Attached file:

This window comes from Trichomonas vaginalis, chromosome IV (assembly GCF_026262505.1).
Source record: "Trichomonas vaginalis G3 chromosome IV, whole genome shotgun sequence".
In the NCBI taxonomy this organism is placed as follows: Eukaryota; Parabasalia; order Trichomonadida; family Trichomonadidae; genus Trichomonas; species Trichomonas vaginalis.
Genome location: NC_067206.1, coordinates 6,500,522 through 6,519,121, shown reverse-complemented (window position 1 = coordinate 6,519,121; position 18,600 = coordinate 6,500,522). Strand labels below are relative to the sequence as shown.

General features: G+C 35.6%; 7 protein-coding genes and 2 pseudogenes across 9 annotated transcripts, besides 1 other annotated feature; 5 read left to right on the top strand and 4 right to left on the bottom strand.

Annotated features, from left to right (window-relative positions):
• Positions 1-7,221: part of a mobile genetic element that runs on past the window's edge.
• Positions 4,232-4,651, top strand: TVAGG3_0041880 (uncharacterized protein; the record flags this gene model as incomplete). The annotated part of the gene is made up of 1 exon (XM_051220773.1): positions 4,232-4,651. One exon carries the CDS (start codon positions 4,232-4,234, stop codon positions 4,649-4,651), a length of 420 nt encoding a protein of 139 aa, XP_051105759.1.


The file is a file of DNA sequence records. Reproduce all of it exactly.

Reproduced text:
This window comes from Trichomonas vaginalis, chromosome IV (assembly GCF_026262505.1).
Source record: "Trichomonas vaginalis G3 chromosome IV, whole genome shotgun sequence".
In the NCBI taxonomy this organism is placed as follows: Eukaryota; Parabasalia; order Trichomonadida; family Trichomonadidae; genus Trichomonas; species Trichomonas vaginalis.
Genome location: NC_067206.1, coordinates 6,500,522 through 6,519,121, shown reverse-complemented (window position 1 = coordinate 6,519,121; position 18,600 = coordinate 6,500,522). Strand labels below are relative to the sequence as shown.

General features: G+C 35.6%; 7 protein-coding genes and 2 pseudogenes across 9 annotated transcripts, besides 1 other annotated feature; 5 read left to right on the top strand and 4 right to left on the bottom strand.

Annotated features, from left to right (window-relative positions):
• Positions 1-7,221: part of a mobile genetic element that runs on past the window's edge.
• Positions 4,232-4,651, top strand: TVAGG3_0041880 (uncharacterized protein; the record flags this gene model as incomplete). The annotated part of the gene is made up of 1 exon (XM_051220773.1): positions 4,232-4,651. One exon carries the CDS (start codon positions 4,232-4,234, stop codon positions 4,649-4,651), a length of 420 nt encoding a protein of 139 aa, XP_051105759.1.